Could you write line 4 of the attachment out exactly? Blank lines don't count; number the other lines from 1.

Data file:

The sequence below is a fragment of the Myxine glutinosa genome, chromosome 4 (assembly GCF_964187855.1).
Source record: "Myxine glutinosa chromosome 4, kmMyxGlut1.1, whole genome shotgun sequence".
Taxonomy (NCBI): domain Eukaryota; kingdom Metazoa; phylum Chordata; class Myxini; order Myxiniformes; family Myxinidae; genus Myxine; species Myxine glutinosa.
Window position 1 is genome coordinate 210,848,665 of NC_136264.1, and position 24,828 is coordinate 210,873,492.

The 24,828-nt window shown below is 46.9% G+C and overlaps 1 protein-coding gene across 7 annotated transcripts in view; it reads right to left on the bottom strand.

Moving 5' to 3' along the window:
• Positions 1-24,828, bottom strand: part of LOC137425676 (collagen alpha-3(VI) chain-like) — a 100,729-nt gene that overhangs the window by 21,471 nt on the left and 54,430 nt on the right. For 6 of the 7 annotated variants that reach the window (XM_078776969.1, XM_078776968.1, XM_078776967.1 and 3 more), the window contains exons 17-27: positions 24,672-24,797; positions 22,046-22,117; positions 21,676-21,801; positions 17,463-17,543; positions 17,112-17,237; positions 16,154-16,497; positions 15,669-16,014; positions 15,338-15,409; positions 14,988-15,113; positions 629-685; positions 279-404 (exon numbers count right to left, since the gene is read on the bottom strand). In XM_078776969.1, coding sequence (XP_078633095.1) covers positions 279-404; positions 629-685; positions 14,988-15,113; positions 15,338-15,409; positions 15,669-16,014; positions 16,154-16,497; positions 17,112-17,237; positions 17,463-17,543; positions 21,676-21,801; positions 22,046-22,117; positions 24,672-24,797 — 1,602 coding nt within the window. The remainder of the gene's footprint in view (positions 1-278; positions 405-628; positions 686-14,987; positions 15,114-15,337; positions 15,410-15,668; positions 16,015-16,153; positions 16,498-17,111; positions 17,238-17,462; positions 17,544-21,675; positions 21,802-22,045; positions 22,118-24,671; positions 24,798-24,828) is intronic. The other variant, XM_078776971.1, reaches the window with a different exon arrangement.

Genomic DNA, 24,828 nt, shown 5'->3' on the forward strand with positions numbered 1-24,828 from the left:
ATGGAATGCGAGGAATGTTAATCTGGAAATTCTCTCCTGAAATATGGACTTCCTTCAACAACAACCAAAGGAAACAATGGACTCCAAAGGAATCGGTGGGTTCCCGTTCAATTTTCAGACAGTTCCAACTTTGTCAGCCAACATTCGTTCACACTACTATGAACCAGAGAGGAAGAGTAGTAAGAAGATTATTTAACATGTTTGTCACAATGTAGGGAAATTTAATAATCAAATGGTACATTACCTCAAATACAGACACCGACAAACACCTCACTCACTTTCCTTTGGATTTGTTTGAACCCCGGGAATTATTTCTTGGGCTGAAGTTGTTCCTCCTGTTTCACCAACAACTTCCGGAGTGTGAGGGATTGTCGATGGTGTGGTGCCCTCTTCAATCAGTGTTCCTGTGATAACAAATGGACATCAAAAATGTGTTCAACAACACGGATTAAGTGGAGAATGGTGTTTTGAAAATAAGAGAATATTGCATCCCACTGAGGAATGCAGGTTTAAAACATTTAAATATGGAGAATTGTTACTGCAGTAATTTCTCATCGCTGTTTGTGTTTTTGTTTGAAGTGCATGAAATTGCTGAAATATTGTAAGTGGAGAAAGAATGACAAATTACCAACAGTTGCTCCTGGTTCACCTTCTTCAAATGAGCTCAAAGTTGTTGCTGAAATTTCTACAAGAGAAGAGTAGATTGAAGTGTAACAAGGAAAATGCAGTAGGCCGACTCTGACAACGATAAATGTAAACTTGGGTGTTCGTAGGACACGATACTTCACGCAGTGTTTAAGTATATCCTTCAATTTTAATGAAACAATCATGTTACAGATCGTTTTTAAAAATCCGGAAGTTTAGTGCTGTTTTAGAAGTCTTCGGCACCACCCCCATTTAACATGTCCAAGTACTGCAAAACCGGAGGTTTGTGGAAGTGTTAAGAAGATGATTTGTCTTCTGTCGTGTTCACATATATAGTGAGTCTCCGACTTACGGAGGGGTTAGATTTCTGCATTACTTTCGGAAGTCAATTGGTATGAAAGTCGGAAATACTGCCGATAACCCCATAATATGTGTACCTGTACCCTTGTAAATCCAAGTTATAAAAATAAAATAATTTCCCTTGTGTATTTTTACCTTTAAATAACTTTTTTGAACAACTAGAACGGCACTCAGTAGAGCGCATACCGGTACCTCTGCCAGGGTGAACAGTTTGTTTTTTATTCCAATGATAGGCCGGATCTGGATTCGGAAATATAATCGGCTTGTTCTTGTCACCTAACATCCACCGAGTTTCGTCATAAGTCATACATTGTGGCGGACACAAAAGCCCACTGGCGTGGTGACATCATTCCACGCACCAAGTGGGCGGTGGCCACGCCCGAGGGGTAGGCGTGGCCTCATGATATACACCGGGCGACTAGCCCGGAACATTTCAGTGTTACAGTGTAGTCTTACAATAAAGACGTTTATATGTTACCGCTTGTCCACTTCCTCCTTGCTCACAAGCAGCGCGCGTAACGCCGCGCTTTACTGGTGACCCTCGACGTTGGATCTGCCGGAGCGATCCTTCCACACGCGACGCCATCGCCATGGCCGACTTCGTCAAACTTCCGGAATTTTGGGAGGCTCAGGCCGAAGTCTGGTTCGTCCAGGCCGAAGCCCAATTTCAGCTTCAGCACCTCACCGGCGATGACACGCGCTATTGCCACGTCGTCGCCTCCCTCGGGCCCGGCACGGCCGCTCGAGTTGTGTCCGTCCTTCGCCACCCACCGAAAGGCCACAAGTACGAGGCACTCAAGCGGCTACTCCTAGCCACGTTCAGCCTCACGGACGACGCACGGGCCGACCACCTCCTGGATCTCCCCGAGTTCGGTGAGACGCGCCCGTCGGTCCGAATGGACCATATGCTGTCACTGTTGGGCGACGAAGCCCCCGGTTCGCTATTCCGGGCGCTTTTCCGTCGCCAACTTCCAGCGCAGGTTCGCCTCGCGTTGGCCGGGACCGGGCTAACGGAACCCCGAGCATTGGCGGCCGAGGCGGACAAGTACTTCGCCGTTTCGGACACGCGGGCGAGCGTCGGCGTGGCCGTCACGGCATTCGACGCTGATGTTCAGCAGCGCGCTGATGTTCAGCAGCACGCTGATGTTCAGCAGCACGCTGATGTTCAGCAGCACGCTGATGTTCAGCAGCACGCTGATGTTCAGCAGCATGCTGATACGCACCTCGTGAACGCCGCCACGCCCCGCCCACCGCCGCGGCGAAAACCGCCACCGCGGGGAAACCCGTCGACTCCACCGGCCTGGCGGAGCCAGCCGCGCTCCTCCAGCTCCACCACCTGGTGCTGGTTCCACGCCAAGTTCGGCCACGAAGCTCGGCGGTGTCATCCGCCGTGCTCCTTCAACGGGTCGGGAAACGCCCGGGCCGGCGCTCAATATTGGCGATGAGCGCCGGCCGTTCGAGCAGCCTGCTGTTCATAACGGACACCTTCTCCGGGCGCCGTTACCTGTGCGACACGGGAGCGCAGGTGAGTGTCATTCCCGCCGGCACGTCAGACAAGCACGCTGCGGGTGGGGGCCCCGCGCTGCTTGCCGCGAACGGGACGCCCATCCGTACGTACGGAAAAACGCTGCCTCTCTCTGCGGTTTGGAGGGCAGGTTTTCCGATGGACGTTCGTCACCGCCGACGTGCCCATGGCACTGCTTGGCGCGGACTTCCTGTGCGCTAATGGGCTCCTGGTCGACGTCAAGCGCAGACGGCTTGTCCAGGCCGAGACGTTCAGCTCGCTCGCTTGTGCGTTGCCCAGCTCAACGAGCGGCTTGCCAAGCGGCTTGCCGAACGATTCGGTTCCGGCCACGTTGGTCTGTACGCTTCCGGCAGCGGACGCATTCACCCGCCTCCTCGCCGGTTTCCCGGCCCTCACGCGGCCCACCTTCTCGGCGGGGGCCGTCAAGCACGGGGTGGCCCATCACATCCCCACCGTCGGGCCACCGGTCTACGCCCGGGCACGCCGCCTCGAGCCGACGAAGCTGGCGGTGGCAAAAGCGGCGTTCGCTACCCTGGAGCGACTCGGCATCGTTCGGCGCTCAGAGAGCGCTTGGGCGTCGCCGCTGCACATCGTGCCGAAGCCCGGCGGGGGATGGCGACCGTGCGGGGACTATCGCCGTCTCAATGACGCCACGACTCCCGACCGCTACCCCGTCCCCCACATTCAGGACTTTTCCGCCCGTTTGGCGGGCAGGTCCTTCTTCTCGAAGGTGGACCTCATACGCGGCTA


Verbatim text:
Window position 1 is genome coordinate 210,848,665 of NC_136264.1, and position 24,828 is coordinate 210,873,492.